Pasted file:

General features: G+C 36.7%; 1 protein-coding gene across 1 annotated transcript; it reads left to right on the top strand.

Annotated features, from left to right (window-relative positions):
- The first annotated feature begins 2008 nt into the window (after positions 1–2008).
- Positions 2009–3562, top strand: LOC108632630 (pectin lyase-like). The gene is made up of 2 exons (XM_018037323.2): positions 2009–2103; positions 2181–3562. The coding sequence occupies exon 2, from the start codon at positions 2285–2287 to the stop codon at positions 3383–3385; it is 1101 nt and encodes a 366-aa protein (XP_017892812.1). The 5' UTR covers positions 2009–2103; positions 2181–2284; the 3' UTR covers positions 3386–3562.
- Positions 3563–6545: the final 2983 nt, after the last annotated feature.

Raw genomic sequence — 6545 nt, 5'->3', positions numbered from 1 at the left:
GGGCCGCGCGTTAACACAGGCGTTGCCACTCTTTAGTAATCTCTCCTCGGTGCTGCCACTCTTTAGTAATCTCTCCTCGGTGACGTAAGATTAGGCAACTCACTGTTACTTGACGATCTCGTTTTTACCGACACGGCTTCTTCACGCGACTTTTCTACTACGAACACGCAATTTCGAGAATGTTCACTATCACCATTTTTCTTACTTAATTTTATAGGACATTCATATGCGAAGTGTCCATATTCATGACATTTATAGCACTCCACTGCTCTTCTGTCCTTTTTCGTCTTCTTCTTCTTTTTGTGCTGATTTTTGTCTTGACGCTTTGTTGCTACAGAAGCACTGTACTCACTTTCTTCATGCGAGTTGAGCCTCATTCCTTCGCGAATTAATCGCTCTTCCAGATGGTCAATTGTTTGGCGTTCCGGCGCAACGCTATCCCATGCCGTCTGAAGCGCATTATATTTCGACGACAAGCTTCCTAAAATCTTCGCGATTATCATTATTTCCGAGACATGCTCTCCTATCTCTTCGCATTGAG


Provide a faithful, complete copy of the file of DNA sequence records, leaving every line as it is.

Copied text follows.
General features: G+C 36.7%; 1 protein-coding gene across 1 annotated transcript; it reads left to right on the top strand.

Annotated features, from left to right (window-relative positions):
- The first annotated feature begins 2008 nt into the window (after positions 1–2008).
- Positions 2009–3562, top strand: LOC108632630 (pectin lyase-like). The gene is made up of 2 exons (XM_018037323.2): positions 2009–2103; positions 2181–3562. The coding sequence occupies exon 2, from the start codon at positions 2285–2287 to the stop codon at positions 3383–3385; it is 1101 nt and encodes a 366-aa protein (XP_017892812.1). The 5' UTR covers positions 2009–2103; positions 2181–2284; the 3' UTR covers positions 3386–3562.
- Positions 3563–6545: the final 2983 nt, after the last annotated feature.

Raw genomic sequence — 6545 nt, 5'->3', positions numbered from 1 at the left:
GGGCCGCGCGTTAACACAGGCGTTGCCACTCTTTAGTAATCTCTCCTCGGTGCTGCCACTCTTTAGTAATCTCTCCTCGGTGACGTAAGATTAGGCAACTCACTGTTACTTGACGATCTCGTTTTTACCGACACGGCTTCTTCACGCGACTTTTCTACTACGAACACGCAATTTCGAGAATGTTCACTATCACCATTTTTCTTACTTAATTTTATAGGACATTCATATGCGAAGTGTCCATATTCATGACATTTATAGCACTCCACTGCTCTTCTGTCCTTTTTCGTCTTCTTCTTCTTTTTGTGCTGATTTTTGTCTTGACGCTTTGTTGCTACAGAAGCACTGTACTCACTTTCTTCATGCGAGTTGAGCCTCATTCCTTCGCGAATTAATCGCTCTTCCAGATGGTCAATTGTTTGGCGTTCCGGCGCAACGCTATCCCATGCCGTCTGAAGCGCATTATATTTCGACGACAAGCTTCCTAAAATCTTCGCGATTATCATTATTTCCGAGACATGCTCTCCTATCTCTTCGCATTGAG